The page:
Last week, the Islamabad High Court ordered the Pakistan government to release nuclear scientist Abdul Qadir Khan from house arrest. Khan was placed under house arrest in 2004 after he confessed to operating a nuclear weapons technology proliferation network - the so-called "AQ Khan network."
The in-home confinement was the extent of his punishment - he was pardoned almost immediately after his confession by then-President Pervez Musharraf. Khan confessed to transferring nuclear weapons technology from Pakistan to Libya, Iran and North Korea.
When Khan later denied providing technology to Iran and North Korea, American intelligence agencies requested the opportunity to question the scientist. All such requests have been denied. The Pakistani intelligence service, the Inter-Services Intelligence directorate (ISI) has provided only limited answers to question provided by the United States. It is doubtful that more answers are forthcoming to questions about exactly what the AQ Khan network provided to Iran and North Korea. Khan is regarded as a national hero in Pakistan.
Centrifuges acquired by Libya via the AQ Khan network
North Korea has agreed to halt its nuclear weapons program, however, Iran remains a major concern for both the West and Israel. Iran has undertaken a major nuclear research and development program which it insists is for peaceful purposes and the generation of nuclear power.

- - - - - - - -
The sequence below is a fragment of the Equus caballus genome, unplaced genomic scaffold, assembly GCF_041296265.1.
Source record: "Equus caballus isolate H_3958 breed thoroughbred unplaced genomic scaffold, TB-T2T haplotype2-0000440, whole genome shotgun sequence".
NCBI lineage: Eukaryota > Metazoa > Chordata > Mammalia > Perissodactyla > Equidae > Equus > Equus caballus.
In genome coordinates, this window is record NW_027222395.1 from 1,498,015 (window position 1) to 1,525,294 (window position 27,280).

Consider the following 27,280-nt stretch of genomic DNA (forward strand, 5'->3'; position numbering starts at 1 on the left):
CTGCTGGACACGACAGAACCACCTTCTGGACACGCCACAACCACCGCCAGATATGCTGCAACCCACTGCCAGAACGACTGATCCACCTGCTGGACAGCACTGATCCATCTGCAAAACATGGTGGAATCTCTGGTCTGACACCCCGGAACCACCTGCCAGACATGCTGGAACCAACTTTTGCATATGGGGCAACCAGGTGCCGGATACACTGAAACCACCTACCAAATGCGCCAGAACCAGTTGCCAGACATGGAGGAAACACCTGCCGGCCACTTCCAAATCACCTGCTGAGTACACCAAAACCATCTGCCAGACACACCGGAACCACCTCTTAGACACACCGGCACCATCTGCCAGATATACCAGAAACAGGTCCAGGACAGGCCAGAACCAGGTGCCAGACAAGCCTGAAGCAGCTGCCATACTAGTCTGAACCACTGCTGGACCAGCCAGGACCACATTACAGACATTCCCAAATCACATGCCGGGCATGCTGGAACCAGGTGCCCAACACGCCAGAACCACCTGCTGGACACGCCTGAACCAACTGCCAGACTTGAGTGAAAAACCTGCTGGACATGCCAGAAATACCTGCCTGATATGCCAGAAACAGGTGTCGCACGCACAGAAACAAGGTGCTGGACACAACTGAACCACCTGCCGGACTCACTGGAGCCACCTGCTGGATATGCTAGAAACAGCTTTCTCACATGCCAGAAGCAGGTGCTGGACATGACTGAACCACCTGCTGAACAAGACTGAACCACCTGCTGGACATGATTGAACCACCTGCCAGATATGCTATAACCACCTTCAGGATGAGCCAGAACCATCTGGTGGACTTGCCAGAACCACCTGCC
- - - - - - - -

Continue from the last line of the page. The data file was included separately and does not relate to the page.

Iran's stated program goals are almost laughable for a nation awash in oil and natural gas. Iran flares off more energy from its oil and gas wells than the potential power that could be generated if all of Iran's declared nuclear facilities were dedicated to the effort. The program has all the trappings of a nuclear weapons program. Given Iran's interest in long-range ballisitic missiles and its threats against Israel, most analysts have concluded the country is intent on developing nuclear weapons.
During my recent visit to Israel, Israeli intelligence analysts reiterated their concern over Iran's nuclear ambitions. They assess that Iran could have enough low-enriched uranium to further refine into weapons grade fissile material sufficient for one nuclear device by the end of this year.
The Israelis do not know if Iran possesses the capability to turn a device into a deliverable weapon. For that, they (and we) would like to have some answers from AQ Khan. Did he provide that type of information and technology to Iran? If they enrich enough fissile material for a weapon, do they already have a design? If there is a design, it is for a missile warhead or an air-delivered bomb?
Pakistan claims to be an ally of the United States. If AQ Khan did in fact violate Pakistani law, the ISI should provide answers to questions about what was provided to whom. That said, I will not hold my breath.